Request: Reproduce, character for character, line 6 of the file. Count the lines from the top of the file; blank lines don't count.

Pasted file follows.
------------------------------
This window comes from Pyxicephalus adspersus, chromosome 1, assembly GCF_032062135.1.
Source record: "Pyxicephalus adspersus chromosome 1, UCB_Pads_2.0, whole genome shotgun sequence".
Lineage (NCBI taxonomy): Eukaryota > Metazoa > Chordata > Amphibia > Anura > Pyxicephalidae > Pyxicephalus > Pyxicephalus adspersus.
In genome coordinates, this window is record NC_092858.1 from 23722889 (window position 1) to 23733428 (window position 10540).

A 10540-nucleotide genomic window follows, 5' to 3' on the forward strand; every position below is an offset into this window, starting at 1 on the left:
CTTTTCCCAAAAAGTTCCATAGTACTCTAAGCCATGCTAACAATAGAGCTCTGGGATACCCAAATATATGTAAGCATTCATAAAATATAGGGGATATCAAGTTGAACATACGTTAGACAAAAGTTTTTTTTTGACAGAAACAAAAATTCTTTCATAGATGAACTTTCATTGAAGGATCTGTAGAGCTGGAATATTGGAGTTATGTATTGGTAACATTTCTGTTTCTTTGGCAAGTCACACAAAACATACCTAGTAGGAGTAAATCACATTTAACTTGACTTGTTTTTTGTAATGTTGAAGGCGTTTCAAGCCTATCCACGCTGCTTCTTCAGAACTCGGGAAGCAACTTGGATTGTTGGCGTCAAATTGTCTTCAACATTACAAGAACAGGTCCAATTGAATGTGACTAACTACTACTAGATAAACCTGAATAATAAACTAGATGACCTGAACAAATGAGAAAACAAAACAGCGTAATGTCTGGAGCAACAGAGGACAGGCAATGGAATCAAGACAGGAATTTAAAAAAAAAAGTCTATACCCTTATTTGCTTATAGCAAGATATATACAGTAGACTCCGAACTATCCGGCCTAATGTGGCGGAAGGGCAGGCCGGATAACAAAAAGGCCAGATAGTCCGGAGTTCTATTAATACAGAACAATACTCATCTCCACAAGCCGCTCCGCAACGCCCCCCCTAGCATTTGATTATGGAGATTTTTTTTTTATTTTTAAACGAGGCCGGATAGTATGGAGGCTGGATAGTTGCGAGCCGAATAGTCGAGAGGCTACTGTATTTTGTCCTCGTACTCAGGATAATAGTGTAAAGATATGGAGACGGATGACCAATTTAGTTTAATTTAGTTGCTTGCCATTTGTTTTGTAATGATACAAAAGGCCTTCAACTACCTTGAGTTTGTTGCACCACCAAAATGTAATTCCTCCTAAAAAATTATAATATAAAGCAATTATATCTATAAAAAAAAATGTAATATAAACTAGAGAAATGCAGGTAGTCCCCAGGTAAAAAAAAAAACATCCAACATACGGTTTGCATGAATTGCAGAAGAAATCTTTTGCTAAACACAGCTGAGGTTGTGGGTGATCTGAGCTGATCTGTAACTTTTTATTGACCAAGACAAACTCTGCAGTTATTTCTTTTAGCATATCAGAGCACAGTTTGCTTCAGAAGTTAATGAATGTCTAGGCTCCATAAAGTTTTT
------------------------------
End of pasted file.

CTTTTCCCAAAAAGTTCCATAGTACTCTAAGCCATGCTAACAATAGAGCTCTGGGATACCCAAATATATGTAAGCATTCATAAAATATAGGGGATATCAAGTTGAACATACGTTAGACAAAAGTTTTTTTTTGACAGAAACAAAAATTCTTTCATAGATGAACTTTCATTGAAGGATCTGTAGAGCTGGAATATTGGAGTTATGTATTGGTAACATTTCTGTTTCTTTGGCAAGTCACACAAAACATACCTAGTAGGAGTAAATCACATTTAACTTGACTTGTTTTTTGTAATGTTGAAGGCGTTTCAAGCCTATCCACGCTGCTTCTTCAGAACTCGGGAAGCAACTTGGATTGTTGGCGTCAAATTGTCTTCAACATTACAAGAACAGGTCCAATTGAATGTGACTAACTACTACTAGATAAACCTGAATAATAAACTAGATGACCTGAACAAATGAGAAAACAAAACAGCGTAATGTCTGGAGCAACAGAGGACAGGCAATGGAATCAAGACAGGAATTTAAAAAAAAAAGTCTATACCCTTATTTGCTTATAGCAAGATATATACAGTAGACTCCGAACTATCCGGCCTAATGTGGCGGAAGGGCAGGCCGGATAACAAAAAGGCCAGATAGTCCGGAGTTCTATTAATACAGAACAATACTCATCTCCACAAGCCGCTCCGCAACGCCCCCCCTAGCATTTGATTATGGAGATTTTTTTTTTATTTTTAAACGAGGCCGGATAGTATGGAGGCTGGATAGTTGCGAGCCGAATAGTCGAGAGGCTACTGTATTTTGTCCTCGTACTCAGGATAATAGTGTAAAGATATGGAGACGGATGACCAATTTAGTTTAATTTAGTTGCTTGCCATTTGTTTTGTAATGATACAAAAGGCCTTCAACTACCTTGAGTTTGTTGCACCACCAAAATGTAATTCCTCCTAAAAAATTATAATATAAAGCAATTATATCTATAAAAAAAAATGTAATATAAACTAGAGAAATGCAGGTAGTCCCCAGGTAAAAAAAAAAACATCCAACATACGGTTTGCATGAATTGCAGAAGAAATCTTTTGCTAAACACAGCTGAGGTTGTGGGTGATCTGAGCTGATCTGTAACTTTTTATTGACCAAGACAAACTCTGCAGTTATTTCTTTTAGCATATCAGAGCACAGTTTGCTTCAGAAGTTAATGAATGTCTAGGCTCCATAAAGTTTTT